Home-Ec101 is turning 10 and it’s about to get personal. If you don’t want to know the back story, we’ll see you next week.
We could just talk about the numbers, more than 16 million people have visited and read more than 30 million pages of this site. I can no longer wrap my head around this. That’s like almost everyone in Mumbai or 3/4 of Mexico City stopping by to say hey.
We could talk about the most popular posts, but does that matter to you?
For me, the important thing has been the journey. (And thank goodness my photography improved along the way.)
Flashing back to 2007, I was working part time for the local newspaper covering the local blog community. Every couple of weeks I had to say, hey, are you going to pay me? Twitter was barely on the radar and Facebook was just for college kids looking to hook-up. My long-time internet friend Ivy and I decided that, hey, we should start a website. What should we write about? I don’t know, we’re both decently educated and are always looking up things how to do things around the house, what if we learned that stuff and explained it in the way we’d like to hear it? And the rest, as they say, is history.
Except it isn’t history when you’re in it every single day; it’s just life.
In 2007, I was pregnant with my youngest child and naively trying to make my life work according to someone else’s standards. (Pro-Tip: That doesn’t work long-term) I was attending a church that may have been a good fit for some but was absolutely poisonous to me. I just didn’t recognize it at the time.
In 2010, Ivy stopped writing for this site and I took it solo.
In 2011 I finally realized the feeling eating away at me wasn’t homesickness. I’d moved home 7 years ago. It was loneliness. It’s funny—not ha ha funny—when you’re constantly busy taking care of everyone else, you can forget how to assess how things are for you. That’s not healthy. That’s not safe.
In 2011, the book Home-Ec101 Skills for Everyday Living came out. The advice was good enough, according to my publisher, to be worthy of publication. Thank goodness I stuck mostly to the how to cook and clean sort and only felt mildly—OK wildly— hypocritical as my personal life dissolved around me.
2012 – 2013 was a hell of a time. I began my current career, there was therapy, and then I asked for a divorce. Shortly thereafter my step-sister died of an overdose. I moved out, began to build a new life and a few weeks later, my baby sister was killed by her husband, and I kind of had a meltdown.
I disappointed a lot of people in a lot of ways.
Slowly I came out of the dark; it wasn’t all at once and it wasn’t easy. Somewhere in there, I met Ray and began the dance of dating with kids. I bought a house that had been abandoned for years and slowly began renovating it, room by room. It’s still not done, but it’s coming along, a lot like me.
Ray proposed in November of 2015 and I surprised him with a small wedding just this Christmas. I know that sounds absurd, but I was pretty confident he’d be happy. You’d think I knew the guy or something. We’re navigating the life of a large, blended family. The other parents of our children have a large impact on our day to day.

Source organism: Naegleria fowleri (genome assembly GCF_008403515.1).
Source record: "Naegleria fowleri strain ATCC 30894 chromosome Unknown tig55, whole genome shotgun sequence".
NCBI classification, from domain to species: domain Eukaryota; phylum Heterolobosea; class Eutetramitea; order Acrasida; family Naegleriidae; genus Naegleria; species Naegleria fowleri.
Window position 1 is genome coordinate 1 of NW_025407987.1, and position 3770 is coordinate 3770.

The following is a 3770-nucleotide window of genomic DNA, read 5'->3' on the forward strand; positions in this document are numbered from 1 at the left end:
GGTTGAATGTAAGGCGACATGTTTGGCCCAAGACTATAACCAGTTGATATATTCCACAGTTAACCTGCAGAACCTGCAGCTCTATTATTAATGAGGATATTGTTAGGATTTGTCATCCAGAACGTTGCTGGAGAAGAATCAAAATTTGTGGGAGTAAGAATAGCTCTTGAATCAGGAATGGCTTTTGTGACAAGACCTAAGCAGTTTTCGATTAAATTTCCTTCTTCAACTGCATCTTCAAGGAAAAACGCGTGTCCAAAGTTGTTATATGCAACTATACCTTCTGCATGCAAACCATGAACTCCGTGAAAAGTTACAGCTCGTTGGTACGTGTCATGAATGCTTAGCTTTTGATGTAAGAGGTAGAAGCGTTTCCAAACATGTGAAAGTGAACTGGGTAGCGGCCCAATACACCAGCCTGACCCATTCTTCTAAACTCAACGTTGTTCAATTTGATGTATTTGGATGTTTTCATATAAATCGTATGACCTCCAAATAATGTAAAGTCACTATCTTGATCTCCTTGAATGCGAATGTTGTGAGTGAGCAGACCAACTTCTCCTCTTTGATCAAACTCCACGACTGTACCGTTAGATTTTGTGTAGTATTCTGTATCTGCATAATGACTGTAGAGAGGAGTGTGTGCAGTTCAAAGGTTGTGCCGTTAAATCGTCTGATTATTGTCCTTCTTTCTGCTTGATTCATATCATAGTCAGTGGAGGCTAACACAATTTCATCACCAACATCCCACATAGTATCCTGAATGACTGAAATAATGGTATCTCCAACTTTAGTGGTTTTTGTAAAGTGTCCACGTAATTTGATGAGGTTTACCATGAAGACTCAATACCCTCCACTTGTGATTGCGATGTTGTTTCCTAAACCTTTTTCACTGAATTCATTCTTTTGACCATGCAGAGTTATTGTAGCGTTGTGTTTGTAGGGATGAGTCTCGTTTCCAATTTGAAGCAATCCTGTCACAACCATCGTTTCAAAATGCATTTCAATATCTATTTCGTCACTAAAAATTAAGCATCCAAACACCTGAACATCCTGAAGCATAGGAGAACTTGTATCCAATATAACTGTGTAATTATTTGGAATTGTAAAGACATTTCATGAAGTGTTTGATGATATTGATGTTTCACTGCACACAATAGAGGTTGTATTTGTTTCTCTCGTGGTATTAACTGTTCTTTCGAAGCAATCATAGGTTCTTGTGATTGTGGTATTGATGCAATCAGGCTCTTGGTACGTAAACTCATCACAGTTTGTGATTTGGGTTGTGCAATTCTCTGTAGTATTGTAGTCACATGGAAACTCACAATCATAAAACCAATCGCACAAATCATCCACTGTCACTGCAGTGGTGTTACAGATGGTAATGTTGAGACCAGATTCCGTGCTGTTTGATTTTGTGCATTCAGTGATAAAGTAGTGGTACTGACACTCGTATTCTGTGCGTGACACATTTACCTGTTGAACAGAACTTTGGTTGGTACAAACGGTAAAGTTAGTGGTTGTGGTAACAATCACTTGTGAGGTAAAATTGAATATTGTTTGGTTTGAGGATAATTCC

And all along, I’ve been writing, mostly regularly, for this site. I know the tone has changed. People change and their websites often come along for the ride. I’ll keep answering questions sent in, but I’ve gained perspective. Some things are worth a lot of effort, making sure you and your family are healthy and happy come well before freaking out over a stain that won’t come out.
Reaching out to those around us who may need help, offering a meal, babysitting, doing a load of laundry matters. Reaching out when we need help matters more. I want, when someone searches about being overwhelmed for them to find a place and a community that understands that being a grown-up is hard. In the last ten years the language has changed, now we jokingly call it adulting. I just bought a refrigerator and I still don’t feel like I know what I’m doing. We’re all in the same boat, I research and hope for the best.
I just finished the first Home-Ec101 ebook. I don’t think I’ll ever go the traditional publishing route again, even if they still cut me a small check twice a year. This is available for $3.99. It’s 20 tried and true recipes. That’s the price of a latte. If you don’t want to pay for it, the recipes are on the site, you can find them with that handy-dandy search bar at the top of the site. If you do, thank you.
Back when I first started Home-Ec101 the idea of earning money for writing a blog was hotly debated. I came to peace with it a while ago. The time and money I put into researching, photographing, writing, and hosting this site are an investment that costs money and time that I could spend with my family. You search Google for how to fix your garbage disposal, see an ad, solve your problem, we all win.
I know a few of you have been around since the very beginning and I am grateful that you keep coming by to see how things are going. Ivy and I are still friends; she’s doing well. My stepdaughter—she’ll always be family— is an amazing young woman, attending college in Utah after spending two years on a mission in Spain. The kids are getting bigger, smarter, and more snarky every day. The curse of may you have a child just like you is coming full circle.
Life is happening and this site is a huge part of who I was and who I am. I’m healthier and we’re all happier.
It’s been ten years and a hell of a ride; thank you for sticking around.